private green spot to sit at an end of the day. Just below a private
garden come large green balconies. In large apartments, especially in
new buildings, large balconies are turned into small gardens with
large pots for trees and bushes. Today there are even new
construction designed with strong built-in pots or even shared
building “hanging gardens”. These are less common,
yet still add value to a property.
Next in the value hierarchy to a private green area are
public and community parks. Apartments and small homes next to public
parks also have high value to residents, it’s not “just yours” but at least it’s green. Public parks, usually means
quiet areas and well maintained green views. In better neighborhoods,
new construction usually also includes green areas in between high
rise construction. In older neighborhoods, mostly surrounding Tel
Aviv proper (Ramat Gan, Givatay’im, Hetzeliya, Petach Tivka), dense
apartment construction also included green areas between apartment
block and even between buildings. For the most part, these areas are
maintained in good shape only in the better towns and neighborhoods.
Last come small private homes in
agricultural villages (moshavim) and kibbutzims (collective
settlement). These have been alternatives to living in cities which
have standard commercial and community services (i.e shops, schools,
and clinics). Agricultural communities can be in close proximity to
cities but usually do not offer any commercial or community services.
This means traveling by car for everything from school to medical
appointments. This class of properties offers green private gardens
and proximity to agricultural areas. Don’t be surprised to live next
to a peanut field or to hear a rooster crowing at first light. But
the distance from daily needs takes away from the desirability and
the value of these properties. Here you will find a unique (some say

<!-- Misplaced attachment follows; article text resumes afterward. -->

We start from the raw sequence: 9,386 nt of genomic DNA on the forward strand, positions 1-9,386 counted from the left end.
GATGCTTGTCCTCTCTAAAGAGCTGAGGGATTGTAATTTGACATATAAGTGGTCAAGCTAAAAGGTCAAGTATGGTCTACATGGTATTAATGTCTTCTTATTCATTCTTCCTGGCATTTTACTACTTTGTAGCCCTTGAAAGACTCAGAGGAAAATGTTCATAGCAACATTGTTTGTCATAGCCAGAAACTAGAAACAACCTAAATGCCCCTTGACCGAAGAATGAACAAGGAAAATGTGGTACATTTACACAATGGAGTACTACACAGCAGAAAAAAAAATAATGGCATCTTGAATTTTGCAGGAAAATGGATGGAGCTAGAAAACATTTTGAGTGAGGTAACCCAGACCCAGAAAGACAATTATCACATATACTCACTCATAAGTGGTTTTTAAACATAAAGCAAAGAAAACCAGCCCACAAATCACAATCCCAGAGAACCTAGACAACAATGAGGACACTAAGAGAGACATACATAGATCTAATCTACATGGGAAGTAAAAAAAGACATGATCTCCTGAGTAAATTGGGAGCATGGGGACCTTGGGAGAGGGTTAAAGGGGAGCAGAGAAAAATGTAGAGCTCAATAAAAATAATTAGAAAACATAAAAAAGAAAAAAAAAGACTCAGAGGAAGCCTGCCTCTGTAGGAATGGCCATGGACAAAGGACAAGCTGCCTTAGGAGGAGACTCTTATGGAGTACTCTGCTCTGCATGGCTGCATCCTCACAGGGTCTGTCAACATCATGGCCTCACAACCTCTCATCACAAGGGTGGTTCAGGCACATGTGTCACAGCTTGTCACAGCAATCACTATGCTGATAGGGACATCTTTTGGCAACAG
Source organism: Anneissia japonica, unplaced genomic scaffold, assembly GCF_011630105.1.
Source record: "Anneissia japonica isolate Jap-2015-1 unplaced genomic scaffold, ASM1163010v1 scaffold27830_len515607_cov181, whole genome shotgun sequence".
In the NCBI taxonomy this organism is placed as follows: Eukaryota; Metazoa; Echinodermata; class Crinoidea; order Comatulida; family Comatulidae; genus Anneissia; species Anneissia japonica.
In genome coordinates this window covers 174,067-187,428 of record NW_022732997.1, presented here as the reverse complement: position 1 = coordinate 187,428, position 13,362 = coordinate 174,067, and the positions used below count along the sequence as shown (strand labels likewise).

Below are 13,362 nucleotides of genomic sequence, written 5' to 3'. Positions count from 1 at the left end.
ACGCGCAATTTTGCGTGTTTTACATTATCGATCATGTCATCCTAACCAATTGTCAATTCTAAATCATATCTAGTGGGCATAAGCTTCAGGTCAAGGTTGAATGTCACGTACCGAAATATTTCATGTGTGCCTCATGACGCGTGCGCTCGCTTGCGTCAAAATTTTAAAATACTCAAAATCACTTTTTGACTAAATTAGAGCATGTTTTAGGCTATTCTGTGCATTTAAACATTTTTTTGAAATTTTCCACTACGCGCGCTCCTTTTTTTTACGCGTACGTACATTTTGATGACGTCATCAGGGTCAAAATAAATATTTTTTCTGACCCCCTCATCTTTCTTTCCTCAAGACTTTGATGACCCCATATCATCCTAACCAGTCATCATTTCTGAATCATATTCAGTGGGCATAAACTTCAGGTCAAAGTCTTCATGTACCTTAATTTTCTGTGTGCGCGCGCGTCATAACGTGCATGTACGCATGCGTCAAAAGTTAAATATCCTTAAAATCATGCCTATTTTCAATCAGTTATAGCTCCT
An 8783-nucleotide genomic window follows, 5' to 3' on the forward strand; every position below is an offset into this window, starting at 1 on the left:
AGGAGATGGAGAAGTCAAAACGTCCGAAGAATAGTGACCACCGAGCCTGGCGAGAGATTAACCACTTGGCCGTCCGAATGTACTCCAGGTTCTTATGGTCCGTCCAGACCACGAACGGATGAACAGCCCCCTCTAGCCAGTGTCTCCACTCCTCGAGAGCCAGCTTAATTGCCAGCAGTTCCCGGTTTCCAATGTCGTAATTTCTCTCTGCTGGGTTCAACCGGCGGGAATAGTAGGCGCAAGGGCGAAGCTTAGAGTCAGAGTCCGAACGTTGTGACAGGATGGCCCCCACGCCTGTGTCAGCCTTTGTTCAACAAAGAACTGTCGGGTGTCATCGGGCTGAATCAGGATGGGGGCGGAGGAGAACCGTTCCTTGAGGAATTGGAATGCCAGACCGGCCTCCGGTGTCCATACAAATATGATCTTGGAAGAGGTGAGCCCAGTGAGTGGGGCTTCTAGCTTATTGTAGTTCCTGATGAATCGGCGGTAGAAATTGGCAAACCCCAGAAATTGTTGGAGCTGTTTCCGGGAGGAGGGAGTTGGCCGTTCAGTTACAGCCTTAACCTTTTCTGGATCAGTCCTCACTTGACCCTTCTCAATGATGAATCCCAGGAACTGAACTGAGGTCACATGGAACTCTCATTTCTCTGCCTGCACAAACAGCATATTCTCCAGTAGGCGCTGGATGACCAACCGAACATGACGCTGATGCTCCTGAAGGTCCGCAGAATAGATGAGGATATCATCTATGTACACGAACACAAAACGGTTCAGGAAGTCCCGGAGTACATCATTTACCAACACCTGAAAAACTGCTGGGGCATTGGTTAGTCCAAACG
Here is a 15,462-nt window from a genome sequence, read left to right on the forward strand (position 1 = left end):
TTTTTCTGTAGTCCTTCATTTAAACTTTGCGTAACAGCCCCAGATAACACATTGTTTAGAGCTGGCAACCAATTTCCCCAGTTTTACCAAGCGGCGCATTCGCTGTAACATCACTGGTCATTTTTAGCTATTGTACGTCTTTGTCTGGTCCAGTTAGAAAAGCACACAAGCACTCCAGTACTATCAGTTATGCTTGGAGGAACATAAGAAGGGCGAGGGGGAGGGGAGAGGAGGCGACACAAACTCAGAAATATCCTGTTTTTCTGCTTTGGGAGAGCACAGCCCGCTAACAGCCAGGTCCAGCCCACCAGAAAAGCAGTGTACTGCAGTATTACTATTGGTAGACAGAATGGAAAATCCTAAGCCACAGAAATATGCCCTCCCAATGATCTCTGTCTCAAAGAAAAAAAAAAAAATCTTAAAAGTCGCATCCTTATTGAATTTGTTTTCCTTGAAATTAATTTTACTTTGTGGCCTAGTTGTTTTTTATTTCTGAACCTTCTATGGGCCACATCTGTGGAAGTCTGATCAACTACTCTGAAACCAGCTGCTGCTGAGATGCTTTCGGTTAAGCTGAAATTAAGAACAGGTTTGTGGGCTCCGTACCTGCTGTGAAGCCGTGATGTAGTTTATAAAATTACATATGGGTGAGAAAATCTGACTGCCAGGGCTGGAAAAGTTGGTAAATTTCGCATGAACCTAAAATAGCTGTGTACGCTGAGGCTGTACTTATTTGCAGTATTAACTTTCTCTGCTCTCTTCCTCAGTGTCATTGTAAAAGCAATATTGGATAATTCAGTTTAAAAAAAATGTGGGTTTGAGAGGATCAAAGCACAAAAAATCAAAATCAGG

strange) blend if residents which value quiet green surroundings
above daily creature comforts. Although, families seeking green
living with less money also make the trade-off between green
surroundings and daily services convenience.  
So if you come to Israel and are
looking for a luxury apartment, don’t forget the “green
factor”
. You can have fine urban living with a small yard
and your own fruit tree. This is something unique to the Israeli
living culture: combining American suburbia and central Paris. The
green factor can also indicate the quality of an apartment, sometimes
hinting at luxury construction and finish. Getting a feel of how
luxury value goes with proximity to green spaces is not difficult,
examples of specific properties (will be given in the future) is
helpful to the uninitiated.   

Opportunity for Americans: Israeli Luxury Home Market: Turning Normal?

Israeli real estate market has been in
an upmarket phase for over two decades. Luxury homes and apartments
were the engine that drove building and architecture fields into a
strong and growing market segment. Luxury construction has even
become a vital export segment. Israeli architects and builders are
exporting construction services due to their luxury construction
experience. Finally, luxury construction has been a key Israeli
success story, to the point, of attracting investors and individuals
to buy homes in Israel, bringing in dollars and euros. With all that,
it seems like the luxury propery party is over, or at least taking a
rest. Luxury apartments in the Tel Aviv area are not selling in 2012
as fast as they did earlier. Also, high visibility projects with very
high price units (above 100 million shekel per property, about $50
million) are also sitting without much interest. (where are Ellison,
Brofman, and Adelman when you need them?) 

The first question to ask is: “did
builders reached the peak of luxury and price?”
If a 200
million shekel penthouse does not sell, it does not mean that a 20
million shekel unit just two floors down will not sell. Another
question: “is the luxury property market saturated?”
But sales are not totally dead, just not keeping up with construction
output. Whatever the answers, everyone is worried about possible
collapse of prices, similar to the US and Europe. The Israeli real
estate market is not driven by speculation and is less leveraged than